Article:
I've long been a fan of Anne Else's writing.  Her books on womens history and particularly on the history of adoption in New Zealand, were really important to me as a postgraduate history student in the 1990s.  Last year I read Else's PhD online and for the last several years I've been reading her blogs http://elsewoman.blogspot.co.nz/ and http://somethingelsetoeat.blogspot.co.nz/ .  When her food memoir came out only as an e-book, I was disappointed, but ethically opposed to getting a kindle or other device as it reduced the pool of books to be sold second hand thus available to people who could not afford new books.  But all those concerns fell away last week when my lovely husband surprised me with a kindle for my birthday.  There is no going back!  The books are so cheap and to be able to choose exactly what I want to read at 11pm or 3am or Sunday morning or whenever feels really close to magic.  The very first book I downloaded was Anne Else's The Colour of Fo…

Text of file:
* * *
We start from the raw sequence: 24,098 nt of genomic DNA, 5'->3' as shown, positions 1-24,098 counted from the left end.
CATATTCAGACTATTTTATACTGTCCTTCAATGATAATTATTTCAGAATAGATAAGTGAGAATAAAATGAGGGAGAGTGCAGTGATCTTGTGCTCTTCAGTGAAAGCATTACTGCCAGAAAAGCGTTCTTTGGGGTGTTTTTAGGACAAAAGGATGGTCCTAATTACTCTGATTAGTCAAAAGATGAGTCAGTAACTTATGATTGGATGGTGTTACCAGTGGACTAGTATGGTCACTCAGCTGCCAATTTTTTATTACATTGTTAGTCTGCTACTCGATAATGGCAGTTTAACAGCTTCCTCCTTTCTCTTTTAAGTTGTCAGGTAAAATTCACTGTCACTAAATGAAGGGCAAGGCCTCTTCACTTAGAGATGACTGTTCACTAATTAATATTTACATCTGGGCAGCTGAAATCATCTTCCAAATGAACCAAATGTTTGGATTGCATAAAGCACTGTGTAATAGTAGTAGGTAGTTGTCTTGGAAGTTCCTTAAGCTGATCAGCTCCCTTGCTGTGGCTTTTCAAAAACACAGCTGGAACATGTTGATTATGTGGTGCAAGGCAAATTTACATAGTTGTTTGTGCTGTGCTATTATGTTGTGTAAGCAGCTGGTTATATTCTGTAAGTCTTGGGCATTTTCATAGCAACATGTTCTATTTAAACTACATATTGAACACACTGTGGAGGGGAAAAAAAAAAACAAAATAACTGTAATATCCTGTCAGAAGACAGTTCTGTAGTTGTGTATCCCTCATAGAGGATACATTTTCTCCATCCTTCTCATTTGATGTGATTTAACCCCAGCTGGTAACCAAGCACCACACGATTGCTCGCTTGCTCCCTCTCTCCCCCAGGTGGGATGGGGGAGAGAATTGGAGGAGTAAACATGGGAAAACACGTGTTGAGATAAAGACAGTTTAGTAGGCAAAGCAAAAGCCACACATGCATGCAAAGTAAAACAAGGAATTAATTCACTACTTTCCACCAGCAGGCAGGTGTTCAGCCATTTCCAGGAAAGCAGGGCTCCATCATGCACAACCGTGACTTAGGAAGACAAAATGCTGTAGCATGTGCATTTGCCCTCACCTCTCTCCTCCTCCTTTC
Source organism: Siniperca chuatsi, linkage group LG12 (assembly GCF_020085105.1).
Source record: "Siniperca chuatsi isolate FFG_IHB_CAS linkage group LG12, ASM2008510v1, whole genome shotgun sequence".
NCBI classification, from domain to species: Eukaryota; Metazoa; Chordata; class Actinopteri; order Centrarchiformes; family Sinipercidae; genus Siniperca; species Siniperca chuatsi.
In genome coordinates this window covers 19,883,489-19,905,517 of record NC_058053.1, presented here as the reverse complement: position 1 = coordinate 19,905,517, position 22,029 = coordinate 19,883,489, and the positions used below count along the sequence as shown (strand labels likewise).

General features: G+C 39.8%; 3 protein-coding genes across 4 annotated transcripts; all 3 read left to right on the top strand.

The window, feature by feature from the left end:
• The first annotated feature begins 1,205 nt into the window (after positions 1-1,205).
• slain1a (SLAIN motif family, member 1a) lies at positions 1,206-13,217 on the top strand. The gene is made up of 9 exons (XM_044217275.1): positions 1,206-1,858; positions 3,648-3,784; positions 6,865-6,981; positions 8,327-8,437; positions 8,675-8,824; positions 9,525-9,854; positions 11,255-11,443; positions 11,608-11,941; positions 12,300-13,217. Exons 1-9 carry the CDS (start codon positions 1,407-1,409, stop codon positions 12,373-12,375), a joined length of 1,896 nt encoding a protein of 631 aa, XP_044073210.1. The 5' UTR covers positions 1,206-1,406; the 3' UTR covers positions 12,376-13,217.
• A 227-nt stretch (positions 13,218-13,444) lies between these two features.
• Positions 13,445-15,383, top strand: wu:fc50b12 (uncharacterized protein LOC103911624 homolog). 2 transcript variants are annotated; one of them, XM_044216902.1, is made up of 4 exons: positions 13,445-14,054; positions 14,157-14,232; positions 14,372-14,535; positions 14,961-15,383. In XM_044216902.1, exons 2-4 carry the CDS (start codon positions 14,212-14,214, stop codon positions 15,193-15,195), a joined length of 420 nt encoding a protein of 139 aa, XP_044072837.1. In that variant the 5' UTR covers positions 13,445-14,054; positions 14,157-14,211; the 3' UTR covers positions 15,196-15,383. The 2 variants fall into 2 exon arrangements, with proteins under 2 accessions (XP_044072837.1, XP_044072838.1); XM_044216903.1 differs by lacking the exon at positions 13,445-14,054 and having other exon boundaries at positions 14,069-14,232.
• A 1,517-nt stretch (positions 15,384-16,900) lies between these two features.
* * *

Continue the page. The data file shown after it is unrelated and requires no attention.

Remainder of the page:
Beautiful letters

These letters from the working mother to the stay at home mother and from the stay at home mother to the working mother are beautiful.  I want to print them out and post them everywhere.

I haven't blogged about my fiercely intelligent brother who writes wonderful letters to the local paper.  The paper have gone a bit shy on him lately and I'm keen for him to blog his letters. 

I haven't blogged about the wonderful book Half of a Yellow Sun by Chimamanda Ngozi Adichie.